Aim: Measure the prevalence of human herpesvirus 6 (HHV-6) and cytomegalovirus (CMV) infections in children and adolescents with HIV infection and malignancy.
Methods: Semiquantitative polymerase chain reaction and serology were used to test for HHV-6 and CMV infections in 31 cases (HIV-infected children with cancer), 56 HIV controls (HIV-infected children without cancer) and 30 cancer controls (HIV-uninfected children with cancer).
Results: In cases, HIV controls and cancer controls, HHV-6 DNA was detected in 29, 39 and 34%, respectively, and CMV DNA was detected in 13, 4 and 7%, respectively. Four cases (13%) and no HIV controls or cancer controls harbored HHV-6 subtype A (P = 0.014). In cases, HIV controls and cancer controls, the prevalence of HHV-6 antibodies was 58, 68 and 93%, respectively, and the prevalence of CMV antibodies was 71, 48 and 70%, respectively. HHV-6 seroprevalence was lower in cases than in cancer controls (P = 0.002), even with adjustments for age and CD4 concentrations; however, HHV-6 infection rates (presence of HHV-6 DNA and/or HHV-6 antibodies) were similar in all groups. Stratification showed that CMV infection was more common in younger patients (ages < 8 years) without severe immune suppression (CD4 concentration >200 cells/microl) than in HIV controls (odds ration, 10.343; 95% confidence interval, 1.65, 121.57). Geometric mean titers of serum anti-CMV antibodies, but not anti-HHV-6 antibodies, were higher in cases (1:71) than in HIV controls (1:33) (P = 0.005).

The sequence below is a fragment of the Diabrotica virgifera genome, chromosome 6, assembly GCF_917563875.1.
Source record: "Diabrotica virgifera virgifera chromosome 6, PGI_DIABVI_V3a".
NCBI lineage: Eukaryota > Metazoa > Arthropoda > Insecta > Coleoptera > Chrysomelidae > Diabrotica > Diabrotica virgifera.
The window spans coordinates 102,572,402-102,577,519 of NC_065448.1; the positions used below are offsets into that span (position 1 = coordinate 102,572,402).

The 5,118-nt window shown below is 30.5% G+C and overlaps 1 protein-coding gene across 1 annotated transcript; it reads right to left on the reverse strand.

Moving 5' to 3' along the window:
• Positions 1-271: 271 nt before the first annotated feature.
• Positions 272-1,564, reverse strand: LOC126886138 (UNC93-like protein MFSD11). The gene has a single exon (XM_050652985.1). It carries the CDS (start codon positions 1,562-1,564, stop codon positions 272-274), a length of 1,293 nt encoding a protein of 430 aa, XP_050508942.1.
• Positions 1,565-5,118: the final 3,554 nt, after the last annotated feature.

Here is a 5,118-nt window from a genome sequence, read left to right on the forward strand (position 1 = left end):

Conclusions: HHV-6 and CMV infections were common among children with HIV infection and cancer. CMV seropositivity also was associated with cancer in younger HIV-infected patients who did not have severe immune suppression. HHV-6A was detected only in HIV-infected children with cancer.